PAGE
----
Riots have erupted in Burundi's capital over the president's decision to stand for a third electoral term, raising fears that violence could become ethnicised.
On April 25 Burundi's leading political party, CNDD-FDD endorsed current president Pierre Nkurunziza as their candidate in the national election on 26 June. This meant Nkurunziza would be standing for a third term, despite the constitution only allowing a president to be elected for two terms.
Opposition supporters took to the streets of the capital Bujumbura to demonstrate against a decision that was seen as being unconstitutional. Reports suggest that at least 12 people have been killed in the protests, although the police say the figure is lower, but the disturbance continued throughout the week. The United Nations said today that nearly 40,000 refugees have fled into neighbouring Rwanda, Tanzania and the Democratic Republic of Congo in the last month.
Nkurunziza argues that his first five-year term doesn't count as, owing to the transitional process at the end of the civil war, he was chosen by parliament and not the people of Burundi. Yesterday the constitutional court ruled in his favour, although there are widespread reports that members of the court were pressured into agreeing with the President. The court's vice-president fled to Rwanda because he refused to sign the ruling.
The foreign and commonwealth office said in a statement today: "Reports of intimidation against members of the Constitutional Court do not give the impression of an independent court that was able to come to an impartial decision. This is not in the best interests of Burundi or its people."
US Secretary of State John Kerry called on Nkurunziza to abandon his election plans. On Monday he told reporters: "We are deeply concerned about President Pierre Nkurunziza's decision, which flies directly in the face of the constitution of this country."
The Burundian government has described the protests as "insurrection". Police arrested leading human rights activist Pierre Claver Mbonimpa and Human Rights Watch said on Friday that more than 400 people had been detained.
It is the worst uprising in the country since the end of the 13-year civil war in 2005, in which an estimated 300,000 people died. Since independence in 1962 there have been ongoing tensions between the Hutu and Tutsi populations, leading to fierce violence between the two ethnic groups in 1972 and again in the 1990s.
There are fears that the protests could spread and that they could become ethnicised. But Simon Guillebaud, the founder of Great Lakes Outreach who has lived in Burundi for 16 years, told Christian Today that Burundi has "moved on" from ethnic conflict, although he said there are "a few people who are trying to make it an ethnic issue."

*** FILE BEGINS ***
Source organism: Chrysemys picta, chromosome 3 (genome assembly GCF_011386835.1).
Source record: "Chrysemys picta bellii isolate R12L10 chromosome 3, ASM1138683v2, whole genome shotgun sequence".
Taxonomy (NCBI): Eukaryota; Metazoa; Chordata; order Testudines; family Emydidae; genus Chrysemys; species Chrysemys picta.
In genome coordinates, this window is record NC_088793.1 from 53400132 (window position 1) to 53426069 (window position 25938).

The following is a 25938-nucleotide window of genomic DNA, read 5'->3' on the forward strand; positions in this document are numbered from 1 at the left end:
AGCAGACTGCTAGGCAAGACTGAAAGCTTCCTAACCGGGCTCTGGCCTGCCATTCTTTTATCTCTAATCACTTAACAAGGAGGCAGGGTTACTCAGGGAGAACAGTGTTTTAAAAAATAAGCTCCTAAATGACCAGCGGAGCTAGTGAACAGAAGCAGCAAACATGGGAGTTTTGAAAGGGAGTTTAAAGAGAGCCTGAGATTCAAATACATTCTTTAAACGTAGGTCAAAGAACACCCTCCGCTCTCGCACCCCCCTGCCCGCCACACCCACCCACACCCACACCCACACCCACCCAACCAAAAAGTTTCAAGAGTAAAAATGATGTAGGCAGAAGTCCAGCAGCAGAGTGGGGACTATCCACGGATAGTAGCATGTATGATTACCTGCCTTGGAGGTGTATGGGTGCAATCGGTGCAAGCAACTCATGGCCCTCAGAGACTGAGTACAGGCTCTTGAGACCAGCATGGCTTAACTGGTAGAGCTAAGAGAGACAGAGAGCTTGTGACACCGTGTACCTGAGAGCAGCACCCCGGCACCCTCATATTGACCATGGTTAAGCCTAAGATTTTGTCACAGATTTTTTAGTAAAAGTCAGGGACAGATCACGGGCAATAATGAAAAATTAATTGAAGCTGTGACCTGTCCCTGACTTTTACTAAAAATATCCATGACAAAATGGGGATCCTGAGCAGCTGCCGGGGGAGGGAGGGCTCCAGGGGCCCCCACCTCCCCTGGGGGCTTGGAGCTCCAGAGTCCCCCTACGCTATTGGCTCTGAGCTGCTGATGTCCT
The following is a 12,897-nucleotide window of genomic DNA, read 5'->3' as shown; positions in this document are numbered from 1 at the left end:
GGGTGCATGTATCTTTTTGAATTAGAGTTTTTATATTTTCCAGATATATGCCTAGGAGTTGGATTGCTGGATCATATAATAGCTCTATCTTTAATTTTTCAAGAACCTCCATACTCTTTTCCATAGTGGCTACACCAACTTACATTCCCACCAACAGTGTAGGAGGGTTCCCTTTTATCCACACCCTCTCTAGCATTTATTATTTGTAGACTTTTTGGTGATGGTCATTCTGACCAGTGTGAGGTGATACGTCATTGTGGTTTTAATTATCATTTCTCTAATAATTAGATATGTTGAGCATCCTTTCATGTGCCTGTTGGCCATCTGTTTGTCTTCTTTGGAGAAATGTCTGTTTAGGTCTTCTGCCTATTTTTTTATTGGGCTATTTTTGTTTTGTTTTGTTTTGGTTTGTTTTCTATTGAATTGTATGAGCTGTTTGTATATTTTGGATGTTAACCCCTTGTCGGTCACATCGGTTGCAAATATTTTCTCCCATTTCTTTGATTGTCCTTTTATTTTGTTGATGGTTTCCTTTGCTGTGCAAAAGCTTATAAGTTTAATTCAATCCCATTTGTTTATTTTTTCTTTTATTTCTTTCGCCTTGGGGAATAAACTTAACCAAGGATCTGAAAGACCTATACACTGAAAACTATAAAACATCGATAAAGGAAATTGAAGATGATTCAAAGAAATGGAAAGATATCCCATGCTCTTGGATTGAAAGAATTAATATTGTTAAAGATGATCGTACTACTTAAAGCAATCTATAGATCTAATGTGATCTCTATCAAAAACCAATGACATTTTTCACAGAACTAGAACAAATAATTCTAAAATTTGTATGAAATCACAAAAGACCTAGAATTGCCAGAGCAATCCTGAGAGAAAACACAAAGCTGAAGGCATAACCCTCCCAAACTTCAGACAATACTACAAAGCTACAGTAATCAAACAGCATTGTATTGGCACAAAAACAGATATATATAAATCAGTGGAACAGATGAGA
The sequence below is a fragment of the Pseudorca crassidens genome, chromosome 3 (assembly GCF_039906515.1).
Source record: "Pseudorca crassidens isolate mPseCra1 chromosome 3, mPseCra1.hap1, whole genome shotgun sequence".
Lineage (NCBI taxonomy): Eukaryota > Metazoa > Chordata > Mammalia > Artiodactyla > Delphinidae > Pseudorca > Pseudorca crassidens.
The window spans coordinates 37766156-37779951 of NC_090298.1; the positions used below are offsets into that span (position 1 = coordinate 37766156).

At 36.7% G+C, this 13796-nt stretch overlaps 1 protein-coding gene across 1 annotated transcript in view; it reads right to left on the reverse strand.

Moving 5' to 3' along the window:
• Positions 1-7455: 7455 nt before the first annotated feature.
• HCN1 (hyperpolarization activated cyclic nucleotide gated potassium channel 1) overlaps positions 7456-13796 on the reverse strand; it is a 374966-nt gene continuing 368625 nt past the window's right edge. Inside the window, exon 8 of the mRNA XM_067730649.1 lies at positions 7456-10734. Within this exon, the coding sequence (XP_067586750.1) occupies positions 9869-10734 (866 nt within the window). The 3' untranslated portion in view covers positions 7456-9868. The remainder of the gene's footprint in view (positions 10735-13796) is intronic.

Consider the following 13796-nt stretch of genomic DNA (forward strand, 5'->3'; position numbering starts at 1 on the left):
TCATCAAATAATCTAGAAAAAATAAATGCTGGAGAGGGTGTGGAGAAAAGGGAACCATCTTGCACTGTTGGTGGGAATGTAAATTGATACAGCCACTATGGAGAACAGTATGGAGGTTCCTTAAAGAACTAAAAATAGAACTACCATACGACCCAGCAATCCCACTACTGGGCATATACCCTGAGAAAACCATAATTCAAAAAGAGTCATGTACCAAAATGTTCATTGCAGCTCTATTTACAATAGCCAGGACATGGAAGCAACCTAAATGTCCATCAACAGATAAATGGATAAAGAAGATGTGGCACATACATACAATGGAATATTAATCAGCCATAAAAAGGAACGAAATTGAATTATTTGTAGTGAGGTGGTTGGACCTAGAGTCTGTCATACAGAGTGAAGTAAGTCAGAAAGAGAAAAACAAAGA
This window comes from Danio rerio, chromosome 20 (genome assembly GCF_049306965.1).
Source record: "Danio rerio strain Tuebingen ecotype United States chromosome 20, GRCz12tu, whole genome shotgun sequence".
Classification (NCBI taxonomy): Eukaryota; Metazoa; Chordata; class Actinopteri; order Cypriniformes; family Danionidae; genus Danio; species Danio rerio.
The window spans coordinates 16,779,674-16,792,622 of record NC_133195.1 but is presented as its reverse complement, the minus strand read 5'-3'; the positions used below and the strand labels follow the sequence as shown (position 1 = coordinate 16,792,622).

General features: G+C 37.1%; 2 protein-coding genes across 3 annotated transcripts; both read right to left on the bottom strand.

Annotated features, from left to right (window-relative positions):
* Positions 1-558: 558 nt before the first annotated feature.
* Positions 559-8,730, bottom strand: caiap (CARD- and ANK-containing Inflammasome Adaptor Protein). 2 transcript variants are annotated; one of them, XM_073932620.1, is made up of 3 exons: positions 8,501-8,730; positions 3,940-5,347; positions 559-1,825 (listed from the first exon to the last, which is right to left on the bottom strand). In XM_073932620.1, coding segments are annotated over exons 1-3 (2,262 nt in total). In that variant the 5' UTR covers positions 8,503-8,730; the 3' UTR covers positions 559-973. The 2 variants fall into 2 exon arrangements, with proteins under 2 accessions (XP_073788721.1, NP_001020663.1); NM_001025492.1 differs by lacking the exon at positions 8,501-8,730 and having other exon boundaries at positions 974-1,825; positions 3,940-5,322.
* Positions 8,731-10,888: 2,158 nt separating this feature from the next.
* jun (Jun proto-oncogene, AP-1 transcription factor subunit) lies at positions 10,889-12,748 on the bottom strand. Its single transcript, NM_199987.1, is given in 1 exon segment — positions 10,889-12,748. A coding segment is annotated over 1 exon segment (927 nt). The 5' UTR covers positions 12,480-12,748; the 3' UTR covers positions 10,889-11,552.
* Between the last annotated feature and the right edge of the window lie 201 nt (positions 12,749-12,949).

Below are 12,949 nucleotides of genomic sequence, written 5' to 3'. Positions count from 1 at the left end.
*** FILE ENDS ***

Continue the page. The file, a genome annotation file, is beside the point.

Speaking of the situation before the protests, he said the Arusha peace agreement, signed in 2000, and the subsequent constitution had been effective in making Tutsis feel safe. He added that the political parties were not divided along tribal lines.
"What we've experienced has been less than Baltimore," Guillebaud said, criticising John Kerry's remarks for being "out of order". He said that the international press had been "more alarmist than the realities on the ground."
Even so, Guillebaud wrote on his blog last week: "There is great fear in the air. It's impossible to predict how things will pan out, and whether this might be quickly resolved or drag on for ages and even spill over into other nations. Optimists are few and far between, and the stakes are incredibly high for the nation and beyond."
In a message to supporters on Saturday he said that demonstrators had set up barricades on their street but they had not been targeted but had spoken with the protestors. He added: "We'd obviously prefer constant calm, but sometimes a storm comes along. Whether for us that's this Monday or not, God has done so many amazing things in Burundi over the years. Some of his finest troops are Burundian. So let's continue to be in faith, not in fear, recognising the realities but pleading with and trusting God for breakthroughs and solutions that through our own eyes are hard to discern as things stand."
The World Council of Churches and the All Africa Conference of Churches issued a joint statement calling for peaceful dialogue and prayer for the nation. "The current atmosphere of division places in jeopardy the peace agreement which has aimed at bringing an end to conflict," they said in the statement. "While reasonable people may differ on the specifics of the road ahead, it is essential that violence cease and dialogue be re-established, so that justice may prevail.
"Beyond the issues at play in the current confrontation, it is not only the peace and security of Burundians which are at stake but also the stability of the Great Lakes region."